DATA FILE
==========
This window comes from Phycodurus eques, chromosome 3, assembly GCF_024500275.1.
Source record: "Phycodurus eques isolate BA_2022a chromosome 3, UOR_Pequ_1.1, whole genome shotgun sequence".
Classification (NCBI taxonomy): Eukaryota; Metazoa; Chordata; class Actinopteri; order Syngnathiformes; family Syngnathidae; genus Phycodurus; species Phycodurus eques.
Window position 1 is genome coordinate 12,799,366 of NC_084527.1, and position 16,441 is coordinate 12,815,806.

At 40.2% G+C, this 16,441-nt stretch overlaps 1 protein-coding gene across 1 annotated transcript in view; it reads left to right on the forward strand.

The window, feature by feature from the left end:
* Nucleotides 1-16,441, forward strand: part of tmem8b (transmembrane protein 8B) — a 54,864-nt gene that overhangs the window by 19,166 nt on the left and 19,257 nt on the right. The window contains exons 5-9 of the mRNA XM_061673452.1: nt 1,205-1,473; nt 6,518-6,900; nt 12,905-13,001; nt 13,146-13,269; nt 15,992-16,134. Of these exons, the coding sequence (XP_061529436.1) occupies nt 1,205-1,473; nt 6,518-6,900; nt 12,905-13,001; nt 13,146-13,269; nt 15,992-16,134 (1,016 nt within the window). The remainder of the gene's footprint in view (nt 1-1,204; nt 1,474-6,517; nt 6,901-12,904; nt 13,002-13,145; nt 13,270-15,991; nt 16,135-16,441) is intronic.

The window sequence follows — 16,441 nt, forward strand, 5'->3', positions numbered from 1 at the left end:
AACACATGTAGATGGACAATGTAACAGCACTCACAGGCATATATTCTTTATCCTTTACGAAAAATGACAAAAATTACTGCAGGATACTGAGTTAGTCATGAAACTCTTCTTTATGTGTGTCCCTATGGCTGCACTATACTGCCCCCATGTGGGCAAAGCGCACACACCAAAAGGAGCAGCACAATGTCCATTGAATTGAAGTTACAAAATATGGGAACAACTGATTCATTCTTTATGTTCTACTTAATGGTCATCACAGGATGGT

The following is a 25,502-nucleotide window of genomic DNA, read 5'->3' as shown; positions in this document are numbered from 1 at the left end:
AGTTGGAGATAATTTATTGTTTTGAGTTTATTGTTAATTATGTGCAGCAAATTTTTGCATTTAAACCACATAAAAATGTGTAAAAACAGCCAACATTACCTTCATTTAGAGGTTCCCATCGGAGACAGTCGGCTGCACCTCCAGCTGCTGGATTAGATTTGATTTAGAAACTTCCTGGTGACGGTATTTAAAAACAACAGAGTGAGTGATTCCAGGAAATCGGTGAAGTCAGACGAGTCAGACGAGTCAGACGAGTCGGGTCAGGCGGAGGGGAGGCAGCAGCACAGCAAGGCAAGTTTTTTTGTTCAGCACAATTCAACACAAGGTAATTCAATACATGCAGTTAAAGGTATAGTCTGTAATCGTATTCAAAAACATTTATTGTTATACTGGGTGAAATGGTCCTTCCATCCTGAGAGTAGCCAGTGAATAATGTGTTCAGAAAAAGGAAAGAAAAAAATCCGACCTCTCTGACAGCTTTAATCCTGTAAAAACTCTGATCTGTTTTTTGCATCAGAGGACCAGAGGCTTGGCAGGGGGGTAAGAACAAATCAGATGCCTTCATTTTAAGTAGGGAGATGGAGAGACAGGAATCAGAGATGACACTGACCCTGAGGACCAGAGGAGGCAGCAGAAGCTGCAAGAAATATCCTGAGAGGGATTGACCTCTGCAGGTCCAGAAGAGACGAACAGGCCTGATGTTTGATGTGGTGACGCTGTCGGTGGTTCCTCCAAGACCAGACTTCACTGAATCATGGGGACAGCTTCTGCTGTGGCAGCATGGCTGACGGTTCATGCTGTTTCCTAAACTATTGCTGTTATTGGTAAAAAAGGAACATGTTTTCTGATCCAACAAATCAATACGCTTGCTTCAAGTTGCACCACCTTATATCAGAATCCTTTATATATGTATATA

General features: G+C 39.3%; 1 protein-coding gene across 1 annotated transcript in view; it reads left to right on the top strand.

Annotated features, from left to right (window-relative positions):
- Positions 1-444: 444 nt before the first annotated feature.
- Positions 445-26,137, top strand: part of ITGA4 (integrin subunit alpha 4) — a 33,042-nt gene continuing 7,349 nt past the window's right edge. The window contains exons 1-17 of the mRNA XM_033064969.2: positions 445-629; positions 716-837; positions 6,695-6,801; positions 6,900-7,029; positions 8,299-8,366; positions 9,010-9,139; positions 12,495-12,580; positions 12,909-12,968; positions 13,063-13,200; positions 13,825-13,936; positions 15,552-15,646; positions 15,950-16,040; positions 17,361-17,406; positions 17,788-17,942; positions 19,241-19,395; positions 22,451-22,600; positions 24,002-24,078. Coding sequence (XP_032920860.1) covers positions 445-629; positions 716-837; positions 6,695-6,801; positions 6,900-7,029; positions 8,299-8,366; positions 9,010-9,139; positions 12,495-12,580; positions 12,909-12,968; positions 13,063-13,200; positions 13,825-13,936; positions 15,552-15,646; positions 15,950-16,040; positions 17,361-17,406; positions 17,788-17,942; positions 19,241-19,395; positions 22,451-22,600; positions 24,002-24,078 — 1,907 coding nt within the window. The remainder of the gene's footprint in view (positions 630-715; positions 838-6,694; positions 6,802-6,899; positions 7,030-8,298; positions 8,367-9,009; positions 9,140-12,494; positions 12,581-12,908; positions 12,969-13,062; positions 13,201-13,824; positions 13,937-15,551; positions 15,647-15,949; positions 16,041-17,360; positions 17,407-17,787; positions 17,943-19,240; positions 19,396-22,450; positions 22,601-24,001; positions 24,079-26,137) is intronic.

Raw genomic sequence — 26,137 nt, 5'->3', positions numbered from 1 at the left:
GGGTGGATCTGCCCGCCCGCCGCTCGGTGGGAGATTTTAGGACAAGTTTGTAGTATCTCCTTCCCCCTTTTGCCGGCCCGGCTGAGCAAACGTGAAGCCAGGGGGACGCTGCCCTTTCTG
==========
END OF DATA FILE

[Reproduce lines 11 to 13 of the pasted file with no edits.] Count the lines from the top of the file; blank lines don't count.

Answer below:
AGTTGGAGATAATTTATTGTTTTGAGTTTATTGTTAATTATGTGCAGCAAATTTTTGCATTTAAACCACATAAAAATGTGTAAAAACAGCCAACATTACCTTCATTTAGAGGTTCCCATCGGAGACAGTCGGCTGCACCTCCAGCTGCTGGATTAGATTTGATTTAGAAACTTCCTGGTGACGGTATTTAAAAACAACAGAGTGAGTGATTCCAGGAAATCGGTGAAGTCAGACGAGTCAGACGAGTCAGACGAGTCGGGTCAGGCGGAGGGGAGGCAGCAGCACAGCAAGGCAAGTTTTTTTGTTCAGCACAATTCAACACAAGGTAATTCAATACATGCAGTTAAAGGTATAGTCTGTAATCGTATTCAAAAACATTTATTGTTATACTGGGTGAAATGGTCCTTCCATCCTGAGAGTAGCCAGTGAATAATGTGTTCAGAAAAAGGAAAGAAAAAAATCCGACCTCTCTGACAGCTTTAATCCTGTAAAAACTCTGATCTGTTTTTTGCATCAGAGGACCAGAGGCTTGGCAGGGGGGTAAGAACAAATCAGATGCCTTCATTTTAAGTAGGGAGATGGAGAGACAGGAATCAGAGATGACACTGACCCTGAGGACCAGAGGAGGCAGCAGAAGCTGCAAGAAATATCCTGAGAGGGATTGACCTCTGCAGGTCCAGAAGAGACGAACAGGCCTGATGTTTGATGTGGTGACGCTGTCGGTGGTTCCTCCAAGACCAGACTTCACTGAATCATGGGGACAGCTTCTGCTGTGGCAGCATGGCTGACGGTTCATGCTGTTTCCTAAACTATTGCTGTTATTGGTAAAAAAGGAACATGTTTTCTGATCCAACAAATCAATACGCTTGCTTCAAGTTGCACCACCTTATATCAGAATCCTTTATATATGTATATA

General features: G+C 39.3%; 1 protein-coding gene across 1 annotated transcript in view; it reads left to right on the top strand.

Annotated features, from left to right (window-relative positions):